Contacting faculty can be one of the most daunting parts of the application process. One of the reasons is that you, the applicant, want something from the professor—assistance, a request to be your advisor, a research position, and so on.
Before you proceed with sending the email, consider asking yourself these questions:
1. Is the professor open to receiving such emails (as per their webpage)? (If yes, proceed)
2. Are you required to contact faculty at any point in the application process? (Yes – OK, proceed to point 4; No – consider point 3)
3. What is your objective in contacting the professor? (The more specific you are, the better. Avoid sending a vague email)
4. Have you researched their work thoroughly, and identified areas of overlap between their past or ongoing work and your past or future interests? (You must do this!)
How I received responses from over 90% of the professors I contacted
**Disclaimer: There are many factors that are considered when providing admission to graduate school applicants. These guidelines do not guarantee the receipt of a response by the faculty or admission by the program, department or university. Please do your research before taking any action!**
Once you know everything that you should, you can go ahead with contacting them, and here is the structure I used:
- The subject should be clear and direct, such as ‘Prospective PhD candidate, interested in working with you/your group/lab’.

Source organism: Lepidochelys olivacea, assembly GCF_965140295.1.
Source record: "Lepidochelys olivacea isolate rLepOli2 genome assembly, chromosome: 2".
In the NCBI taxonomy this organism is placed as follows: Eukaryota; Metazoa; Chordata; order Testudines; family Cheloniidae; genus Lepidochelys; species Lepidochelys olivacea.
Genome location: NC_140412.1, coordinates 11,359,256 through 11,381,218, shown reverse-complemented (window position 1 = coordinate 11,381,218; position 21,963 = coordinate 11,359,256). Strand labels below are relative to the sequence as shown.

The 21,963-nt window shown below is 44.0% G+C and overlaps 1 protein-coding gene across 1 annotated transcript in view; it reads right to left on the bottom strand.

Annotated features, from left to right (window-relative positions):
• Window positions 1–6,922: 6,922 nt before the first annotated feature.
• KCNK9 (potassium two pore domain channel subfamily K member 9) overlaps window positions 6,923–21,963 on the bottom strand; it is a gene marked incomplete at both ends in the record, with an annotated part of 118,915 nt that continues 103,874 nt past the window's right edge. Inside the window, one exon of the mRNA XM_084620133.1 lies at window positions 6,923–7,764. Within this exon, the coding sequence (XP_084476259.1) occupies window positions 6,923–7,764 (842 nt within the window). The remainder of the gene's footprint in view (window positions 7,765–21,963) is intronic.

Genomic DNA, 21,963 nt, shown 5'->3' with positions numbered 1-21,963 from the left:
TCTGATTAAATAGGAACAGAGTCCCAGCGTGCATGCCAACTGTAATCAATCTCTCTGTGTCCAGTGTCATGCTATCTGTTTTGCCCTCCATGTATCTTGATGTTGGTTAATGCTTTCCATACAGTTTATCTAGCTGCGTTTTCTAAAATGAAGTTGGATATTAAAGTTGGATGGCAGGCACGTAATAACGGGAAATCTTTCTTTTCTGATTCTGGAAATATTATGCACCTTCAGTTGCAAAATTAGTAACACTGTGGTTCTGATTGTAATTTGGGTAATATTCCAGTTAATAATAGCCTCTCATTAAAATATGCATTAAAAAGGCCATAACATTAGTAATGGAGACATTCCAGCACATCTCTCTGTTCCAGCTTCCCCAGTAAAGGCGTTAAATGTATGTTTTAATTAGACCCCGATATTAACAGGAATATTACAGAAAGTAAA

- Begin with Dear Professor/Dr [First name] [Last name]
- Begin with a short (1-2 sentence) introduction about yourself and your current role. Mention how you found out about them (through a paper/conference/another faculty, etc.) and specify that you are reaching out to discuss the potential of joining their lab and the department as a PhD student. Include when you plan on joining (fall 2023/spring 2023), or at least give them an idea of your timeline.
- If you are contacting them regarding a specific position or project that was advertised, mention the exact words of the ad and/or project. You can include such info in the subject.
- Mention your research interests and questions you would like to answer through your work, and link it with some of their recent work. Be hyper-specific, and try not to ramble. It would be great if you could back your interests with some research experience in the subject/specific topic. You can hyperlink your relevant work in the email text. Publications are the best way to demonstrate your research, but if you do not have a publication, demonstrate some research background.
- Ask them whether they have open positions (if it is not mentioned on their website) and if they are interested in you and in taking the conversation further. Offer to talk via a video call, and other alternatives.
- Some would suggest including your CV, and some may suggest not including your CV. I suggest including your CV unless specified otherwise.
- I would keep the entire email under 300 words (basically 2 main paragraphs).
- Depending on the country/program, you may have to search for funding yourself. If that is needed in your case, do the groundwork and list potential funding options that you are interested in. Never ask the faculty blindly about funding options.
- Sometimes faculty have secret code words to include in your email’s subject. Make sure you don’t miss those.
- Be very polite, and run your email through Grammarly. Double-check for errors!
- If you do not receive a response, follow up after a week. Again, be polite. If you do not receive another response, you can get in touch with someone else from their lab/group and inquire whether the professor is away. If not, then take the hint and move on.
- Repeat for the next person. Make sure to modify every detail for the next person.
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An example of the email’s structure